Differences in reporting somatic complaints in elderly by education level

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Stankunas, Mindaugas
Soares, Joaquim FJ
Stankuniene, Aurima
Melchiorre, M Gabriella
Torres-Gonzales, Francisco
Ioannidi-Kapolou, Elisabeth
Barros, Henrique
Lindert, Jutta
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2013
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Abstract

Aim: To evaluate the association between somatic complaints and education level among elders in selected European countries. Methods: Cross-sectional study among randomly selected community dwelling persons aged 60-84 years from seven cities in Europe: Ancona (Italy), Athens (Greece), Granada (Spain), Kaunas (Lithuania), Stuttgart (Germany), Porto (Portugal) and Stockholm (Sweden). Somatic complaints were measured with the 24- item version of the Giessen Complaint List (GBB-24). A regression analysis was done to investigate the association between education and somatic complaints. Results. The mean GBB-24 scale was 16.3ᱴ.9. The most common complaints were pain in joints and limbs (29.6%), back-pain (24.1%), heaviness or tiredness in the legs (19.1%) and general tiredness (15.7%). Respondents with less than primary education reported higher levels of somatic symptoms compared to those with university degree. A regression analysis showed that higher education (OR=0.69) and being male (OR=0.48) were associated with a decreased risk for high levels of somatic complaints, and the opposite for older age (OR=1.03) and being single/divorced/window (OR=1.28). Conclusions: The results indicate that less educated elders are more likely to expressed somatic complaints.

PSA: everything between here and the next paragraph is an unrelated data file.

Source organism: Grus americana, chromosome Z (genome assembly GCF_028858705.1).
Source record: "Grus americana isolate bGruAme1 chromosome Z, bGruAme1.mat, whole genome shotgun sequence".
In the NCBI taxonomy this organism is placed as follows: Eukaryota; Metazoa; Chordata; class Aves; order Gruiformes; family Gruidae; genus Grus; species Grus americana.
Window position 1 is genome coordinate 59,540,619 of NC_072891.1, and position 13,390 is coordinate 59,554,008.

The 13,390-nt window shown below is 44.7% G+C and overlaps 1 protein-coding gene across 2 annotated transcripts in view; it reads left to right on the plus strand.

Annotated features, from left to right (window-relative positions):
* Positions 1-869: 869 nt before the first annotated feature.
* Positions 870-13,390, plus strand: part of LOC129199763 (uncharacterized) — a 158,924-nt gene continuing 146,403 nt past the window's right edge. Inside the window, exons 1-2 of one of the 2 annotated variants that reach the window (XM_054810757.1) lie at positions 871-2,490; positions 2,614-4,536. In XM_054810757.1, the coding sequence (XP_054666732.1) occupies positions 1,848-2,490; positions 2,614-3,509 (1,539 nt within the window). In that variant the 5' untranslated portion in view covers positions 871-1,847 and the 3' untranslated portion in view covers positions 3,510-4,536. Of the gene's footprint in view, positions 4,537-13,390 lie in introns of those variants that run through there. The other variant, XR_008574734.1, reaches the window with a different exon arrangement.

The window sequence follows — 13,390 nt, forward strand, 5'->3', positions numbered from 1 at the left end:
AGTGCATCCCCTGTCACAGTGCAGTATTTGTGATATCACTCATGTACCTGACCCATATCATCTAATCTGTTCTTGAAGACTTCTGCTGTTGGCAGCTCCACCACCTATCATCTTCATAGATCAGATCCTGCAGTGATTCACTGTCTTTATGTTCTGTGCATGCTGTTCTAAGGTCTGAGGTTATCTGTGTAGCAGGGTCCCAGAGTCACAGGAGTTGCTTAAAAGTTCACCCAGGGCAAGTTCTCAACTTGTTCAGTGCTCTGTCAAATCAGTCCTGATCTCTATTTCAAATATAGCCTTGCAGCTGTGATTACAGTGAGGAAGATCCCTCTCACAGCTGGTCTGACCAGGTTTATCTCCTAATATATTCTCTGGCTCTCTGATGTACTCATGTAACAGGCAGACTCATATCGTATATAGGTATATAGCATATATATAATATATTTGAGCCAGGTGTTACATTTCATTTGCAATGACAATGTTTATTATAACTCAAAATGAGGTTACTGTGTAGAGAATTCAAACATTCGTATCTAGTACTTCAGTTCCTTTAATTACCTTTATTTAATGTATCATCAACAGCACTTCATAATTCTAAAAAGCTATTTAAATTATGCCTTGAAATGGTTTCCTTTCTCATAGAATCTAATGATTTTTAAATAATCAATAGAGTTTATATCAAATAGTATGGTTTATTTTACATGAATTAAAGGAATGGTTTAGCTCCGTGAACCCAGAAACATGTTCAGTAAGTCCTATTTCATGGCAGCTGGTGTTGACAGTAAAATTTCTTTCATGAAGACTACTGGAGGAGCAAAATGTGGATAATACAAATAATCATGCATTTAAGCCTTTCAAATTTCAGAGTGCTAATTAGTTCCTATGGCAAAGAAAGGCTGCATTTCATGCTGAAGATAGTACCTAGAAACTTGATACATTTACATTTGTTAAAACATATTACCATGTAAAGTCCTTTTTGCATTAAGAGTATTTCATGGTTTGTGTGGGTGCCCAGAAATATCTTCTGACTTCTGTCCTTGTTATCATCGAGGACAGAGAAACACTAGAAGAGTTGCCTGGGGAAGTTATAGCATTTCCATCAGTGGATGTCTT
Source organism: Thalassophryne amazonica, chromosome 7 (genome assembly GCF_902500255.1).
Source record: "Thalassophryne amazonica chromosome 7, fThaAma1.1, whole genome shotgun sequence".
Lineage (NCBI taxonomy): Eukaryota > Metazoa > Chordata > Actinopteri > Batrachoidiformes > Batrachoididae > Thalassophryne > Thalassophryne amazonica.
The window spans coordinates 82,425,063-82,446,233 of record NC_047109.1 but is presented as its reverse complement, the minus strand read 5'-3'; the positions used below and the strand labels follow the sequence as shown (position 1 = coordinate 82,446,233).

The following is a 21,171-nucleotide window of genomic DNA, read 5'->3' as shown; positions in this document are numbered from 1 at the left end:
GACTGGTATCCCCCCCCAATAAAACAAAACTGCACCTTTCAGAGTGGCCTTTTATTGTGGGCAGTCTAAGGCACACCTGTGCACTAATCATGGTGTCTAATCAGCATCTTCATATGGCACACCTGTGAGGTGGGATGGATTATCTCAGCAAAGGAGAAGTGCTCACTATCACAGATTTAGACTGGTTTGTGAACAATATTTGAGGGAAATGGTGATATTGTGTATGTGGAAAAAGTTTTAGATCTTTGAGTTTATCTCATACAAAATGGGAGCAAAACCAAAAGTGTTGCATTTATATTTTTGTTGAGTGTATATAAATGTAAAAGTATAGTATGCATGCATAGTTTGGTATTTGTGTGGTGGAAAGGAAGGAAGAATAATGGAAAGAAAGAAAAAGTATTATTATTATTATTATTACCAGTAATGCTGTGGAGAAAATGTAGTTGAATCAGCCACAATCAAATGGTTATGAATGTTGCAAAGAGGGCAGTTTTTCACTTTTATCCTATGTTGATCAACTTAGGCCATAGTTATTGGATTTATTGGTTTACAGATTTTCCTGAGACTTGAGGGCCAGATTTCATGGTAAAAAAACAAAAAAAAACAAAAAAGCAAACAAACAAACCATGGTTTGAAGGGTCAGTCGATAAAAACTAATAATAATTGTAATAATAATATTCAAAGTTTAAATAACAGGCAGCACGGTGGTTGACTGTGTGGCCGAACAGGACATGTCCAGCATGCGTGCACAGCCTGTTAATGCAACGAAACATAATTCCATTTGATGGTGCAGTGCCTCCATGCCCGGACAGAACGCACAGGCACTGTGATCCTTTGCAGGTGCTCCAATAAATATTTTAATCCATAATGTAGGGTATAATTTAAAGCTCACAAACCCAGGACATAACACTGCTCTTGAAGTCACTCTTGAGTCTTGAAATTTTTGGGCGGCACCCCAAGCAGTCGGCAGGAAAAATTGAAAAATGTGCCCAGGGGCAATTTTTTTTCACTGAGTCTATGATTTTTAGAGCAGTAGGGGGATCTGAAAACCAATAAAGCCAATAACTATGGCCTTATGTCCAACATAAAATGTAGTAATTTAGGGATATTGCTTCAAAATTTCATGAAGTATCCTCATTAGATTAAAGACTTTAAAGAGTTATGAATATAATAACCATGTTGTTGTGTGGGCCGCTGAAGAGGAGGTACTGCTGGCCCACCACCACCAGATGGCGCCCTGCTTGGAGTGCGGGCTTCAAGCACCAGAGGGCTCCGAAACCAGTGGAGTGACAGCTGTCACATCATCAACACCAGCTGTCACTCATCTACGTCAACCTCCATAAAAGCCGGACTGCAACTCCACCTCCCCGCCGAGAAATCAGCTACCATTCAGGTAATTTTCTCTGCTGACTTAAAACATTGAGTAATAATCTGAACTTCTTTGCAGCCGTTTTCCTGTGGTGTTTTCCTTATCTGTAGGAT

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Central European Journal of Medicine

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8

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1

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Aged health care

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